We got back from the beach in time for the first day of teacher orientation at school and the celebration of the Solemnity of the Assumption. This illustration from Roving Medievalist.

The Assumption has become my favorite Marian feast. I realize that our non-Catholic brethren have a real problem with the Assumption because it isn’t in the Bible. In fact, the evidence for the historicity of the Assumption is pretty scant in the early centuries as well. 
What I love about Pius XII’s statement in Munificentissimus Deus is how he piles up the truths of the incarnation and says how the Assumption was ‘necessary’. For Catholics this evidences the teaching authority of the Church–that she can hear the voice of the faithful for a dogma to be declared and respond positively. Personally, I can scarcely put into words what the feast meant to me this year: there was a palpable sense at the Mass that the Assumption is also a celebration of the fact that through the incarnation, and through the life of Our Lady, there is a new relationship between the spiritual and the physical.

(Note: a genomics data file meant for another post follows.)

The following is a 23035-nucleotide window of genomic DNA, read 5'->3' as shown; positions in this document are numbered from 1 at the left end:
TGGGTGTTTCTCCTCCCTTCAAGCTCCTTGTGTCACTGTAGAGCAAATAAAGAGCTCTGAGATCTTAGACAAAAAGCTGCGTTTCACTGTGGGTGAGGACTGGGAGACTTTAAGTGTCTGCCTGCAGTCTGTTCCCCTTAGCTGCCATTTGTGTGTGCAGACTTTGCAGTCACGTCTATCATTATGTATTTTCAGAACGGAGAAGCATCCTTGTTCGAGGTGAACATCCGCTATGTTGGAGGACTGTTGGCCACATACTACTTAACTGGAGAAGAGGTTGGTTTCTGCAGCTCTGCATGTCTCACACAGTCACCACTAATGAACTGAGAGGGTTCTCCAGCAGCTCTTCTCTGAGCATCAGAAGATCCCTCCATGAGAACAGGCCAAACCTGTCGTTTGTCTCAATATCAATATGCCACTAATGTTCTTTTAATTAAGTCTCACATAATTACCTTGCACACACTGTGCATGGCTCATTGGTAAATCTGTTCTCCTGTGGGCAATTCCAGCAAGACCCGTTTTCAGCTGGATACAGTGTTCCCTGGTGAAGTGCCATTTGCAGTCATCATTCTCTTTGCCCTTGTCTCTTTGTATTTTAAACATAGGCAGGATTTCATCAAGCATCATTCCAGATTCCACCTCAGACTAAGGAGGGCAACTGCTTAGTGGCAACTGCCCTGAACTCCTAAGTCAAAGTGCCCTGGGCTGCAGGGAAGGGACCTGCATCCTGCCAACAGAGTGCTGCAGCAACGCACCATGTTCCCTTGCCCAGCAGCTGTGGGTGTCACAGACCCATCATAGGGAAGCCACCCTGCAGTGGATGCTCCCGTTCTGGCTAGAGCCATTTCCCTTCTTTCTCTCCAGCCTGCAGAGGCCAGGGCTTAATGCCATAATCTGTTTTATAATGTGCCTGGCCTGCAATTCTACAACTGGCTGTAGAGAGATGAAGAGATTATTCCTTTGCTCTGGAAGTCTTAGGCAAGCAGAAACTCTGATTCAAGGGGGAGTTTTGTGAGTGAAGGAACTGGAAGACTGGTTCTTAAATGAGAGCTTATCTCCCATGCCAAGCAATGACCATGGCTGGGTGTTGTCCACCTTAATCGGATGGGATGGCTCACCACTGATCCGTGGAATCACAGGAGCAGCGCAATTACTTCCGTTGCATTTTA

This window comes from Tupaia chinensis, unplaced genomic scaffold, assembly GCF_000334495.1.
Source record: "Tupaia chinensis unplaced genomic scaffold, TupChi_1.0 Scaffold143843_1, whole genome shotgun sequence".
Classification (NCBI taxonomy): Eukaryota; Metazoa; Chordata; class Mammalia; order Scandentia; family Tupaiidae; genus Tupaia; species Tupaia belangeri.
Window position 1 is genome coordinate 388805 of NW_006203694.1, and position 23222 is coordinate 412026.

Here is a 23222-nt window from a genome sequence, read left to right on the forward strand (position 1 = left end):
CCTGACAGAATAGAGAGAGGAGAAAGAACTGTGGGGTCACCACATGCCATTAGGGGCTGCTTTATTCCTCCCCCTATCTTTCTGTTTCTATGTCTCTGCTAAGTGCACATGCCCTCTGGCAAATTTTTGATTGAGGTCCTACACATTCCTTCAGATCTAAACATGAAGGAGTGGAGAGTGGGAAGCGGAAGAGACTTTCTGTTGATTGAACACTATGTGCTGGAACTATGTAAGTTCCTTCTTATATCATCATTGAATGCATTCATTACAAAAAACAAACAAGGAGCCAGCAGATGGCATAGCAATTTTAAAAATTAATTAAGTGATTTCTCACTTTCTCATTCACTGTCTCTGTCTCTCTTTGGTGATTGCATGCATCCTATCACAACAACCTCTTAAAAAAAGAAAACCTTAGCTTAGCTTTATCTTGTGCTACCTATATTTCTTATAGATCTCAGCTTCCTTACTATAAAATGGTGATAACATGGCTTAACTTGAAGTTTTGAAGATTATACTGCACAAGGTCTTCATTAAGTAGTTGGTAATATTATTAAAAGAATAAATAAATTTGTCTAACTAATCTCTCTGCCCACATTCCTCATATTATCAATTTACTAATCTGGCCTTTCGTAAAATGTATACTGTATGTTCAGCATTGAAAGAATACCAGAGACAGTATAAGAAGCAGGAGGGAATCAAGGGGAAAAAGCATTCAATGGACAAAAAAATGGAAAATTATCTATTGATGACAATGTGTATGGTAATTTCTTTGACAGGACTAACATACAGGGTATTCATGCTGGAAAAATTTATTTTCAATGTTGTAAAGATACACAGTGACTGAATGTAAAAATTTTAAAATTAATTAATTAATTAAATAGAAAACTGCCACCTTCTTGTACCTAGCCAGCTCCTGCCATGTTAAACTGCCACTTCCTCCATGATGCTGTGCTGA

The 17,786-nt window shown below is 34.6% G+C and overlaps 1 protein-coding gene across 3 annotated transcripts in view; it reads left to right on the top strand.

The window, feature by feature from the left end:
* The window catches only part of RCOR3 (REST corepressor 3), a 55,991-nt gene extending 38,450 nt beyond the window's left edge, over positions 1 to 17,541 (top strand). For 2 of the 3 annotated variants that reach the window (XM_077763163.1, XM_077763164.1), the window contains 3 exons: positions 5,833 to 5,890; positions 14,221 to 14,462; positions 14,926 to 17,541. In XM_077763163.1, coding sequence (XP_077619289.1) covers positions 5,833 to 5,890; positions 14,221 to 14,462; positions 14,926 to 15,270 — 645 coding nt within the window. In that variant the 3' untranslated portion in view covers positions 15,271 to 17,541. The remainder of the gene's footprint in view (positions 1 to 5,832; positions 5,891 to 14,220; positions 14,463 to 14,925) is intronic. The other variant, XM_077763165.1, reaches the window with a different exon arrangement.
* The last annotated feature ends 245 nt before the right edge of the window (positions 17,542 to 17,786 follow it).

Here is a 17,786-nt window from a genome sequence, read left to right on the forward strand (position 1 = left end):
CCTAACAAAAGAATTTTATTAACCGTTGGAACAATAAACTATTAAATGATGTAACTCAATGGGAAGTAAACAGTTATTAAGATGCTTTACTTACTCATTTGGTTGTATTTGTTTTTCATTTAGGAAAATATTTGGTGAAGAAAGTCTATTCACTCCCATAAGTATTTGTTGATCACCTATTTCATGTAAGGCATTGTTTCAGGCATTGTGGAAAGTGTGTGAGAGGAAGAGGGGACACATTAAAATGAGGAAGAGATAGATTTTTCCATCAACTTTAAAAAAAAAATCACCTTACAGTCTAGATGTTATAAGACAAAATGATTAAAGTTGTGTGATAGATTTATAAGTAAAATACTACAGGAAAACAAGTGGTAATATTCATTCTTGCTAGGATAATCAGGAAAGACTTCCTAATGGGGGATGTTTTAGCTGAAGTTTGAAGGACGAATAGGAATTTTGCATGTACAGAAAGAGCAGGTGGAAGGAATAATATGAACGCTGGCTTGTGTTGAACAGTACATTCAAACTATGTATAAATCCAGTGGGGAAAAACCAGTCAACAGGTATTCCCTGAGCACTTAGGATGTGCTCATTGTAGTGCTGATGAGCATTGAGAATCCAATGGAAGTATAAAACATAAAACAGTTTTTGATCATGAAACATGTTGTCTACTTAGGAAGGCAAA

As I celebrated Mass there was a new sense that the whole world is charged with the glory of God, that all things radiated with a new spiritual life, and that Mary’s transformation by God’s grace was at the heart of it all as a foretaste and direction for us all. 
More here from Carl Olson on the lovely feast of the Assumption.